Namibia Wildlife Resorts has the permit to run concessions in all national parks.  You may be able to tell from the name, but any organization with “resort” in its title doesn’t exactly cater to us lowly backpackers.  Accommodations were frighteningly expensive.  In fact, we had to pay more for camping than we have for a double en suite room.  And everything is per person, not per campsite.  Their facilities were decent but nothing special and due to the price we found ourselves trying to limit staying inside the parks, which means it also feels like we’ve constantly been on the go.  On top of that there were hefty “conservation” fees daily for each park.  Oddly though, the receipts for these say Department of Finance, not Department of Wildlife so I’m not sure what they are conserving.

Accommodations and provisions have been easy to get in all major towns, and many grocery stores and restaurant chains from South Africa are also here.  The people are friendly for the most part.  There is a large German influence from its colonization in the 1800s.  This is mostly noticed in large cities by the building styles (namely Swakopmund) or in restaurants (lots of German fare – sausages and schnitzels).  Our guidebooks all talked about the best German influence of all -  beer.  However, I tried several of the ones brewed here and they don’t taste much different from the South African lagers.  There is one microbrewery in Windhoek that was very tasty though. (This is Jeanette typing, can you tell?)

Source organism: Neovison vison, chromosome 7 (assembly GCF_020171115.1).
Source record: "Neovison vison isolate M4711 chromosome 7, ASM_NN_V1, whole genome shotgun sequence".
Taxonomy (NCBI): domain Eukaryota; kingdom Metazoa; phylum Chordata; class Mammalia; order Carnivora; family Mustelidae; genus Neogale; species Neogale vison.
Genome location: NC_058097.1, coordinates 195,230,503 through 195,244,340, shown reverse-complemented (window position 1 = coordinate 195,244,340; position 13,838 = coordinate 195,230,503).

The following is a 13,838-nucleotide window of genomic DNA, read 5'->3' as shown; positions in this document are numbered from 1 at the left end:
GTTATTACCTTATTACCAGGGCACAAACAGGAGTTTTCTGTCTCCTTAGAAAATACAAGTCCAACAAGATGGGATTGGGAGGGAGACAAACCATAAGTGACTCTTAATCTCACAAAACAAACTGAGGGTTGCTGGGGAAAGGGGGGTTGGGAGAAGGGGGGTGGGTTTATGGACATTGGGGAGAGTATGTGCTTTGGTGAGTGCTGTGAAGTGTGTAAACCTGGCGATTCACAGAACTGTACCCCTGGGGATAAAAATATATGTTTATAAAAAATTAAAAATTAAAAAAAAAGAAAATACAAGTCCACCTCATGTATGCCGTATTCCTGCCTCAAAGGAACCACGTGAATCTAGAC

The parks in Namibia, although expensive to stay in, were some of my favorites; from the sand dunes in Soussvlei to the Skeleton Coast to Etosha, it was all pretty remarkable and ultimately worth every penny.  One of my favorite days by far was our big water hole day in Etosha, which happened to occur exactly on the three month anniversary of our trip.  I couldn’t believe it when we hit two months, and I believe it less now that we’re at three.  I am starting to get worried about having time and money to see it all. Namibia in general was more costly than expected and prices are very similar to South Africa. 

Up until now all countries we went to accepted the South African Rand – Swaziland, Lesotho, and Namibia – so we were fine as long as we had Rand on us.  We ran out of Rand early into Namibia, though, and were left with the much less useful Namibian dollar. Our last days in Windhoek were spent endlessly counting our money to see if we had enough to make it out without needing to hit the ATM one more time.  We didn’t, but it’s always better safe than sorry.  Our motto is ‘foreign currency not accepted is better than no currency’.  Okay, I just now made that up, but it is a good motto.

I distinctly remember writing the South Africa entry saying we were both ready to go to “Africa” now and I have to say that I feel the same way now.  Namibia has been wonderful and I’ve thoroughly enjoyed it but it will be a nice change to get back to public transportation (I can’t believe that I’m actually saying that) and get into some more rural areas. Also, we’re broke and can’t afford these developed countries any more. I mean, seriously, how is Anne ever going to afford a new tooth?

To Botswana or bust…..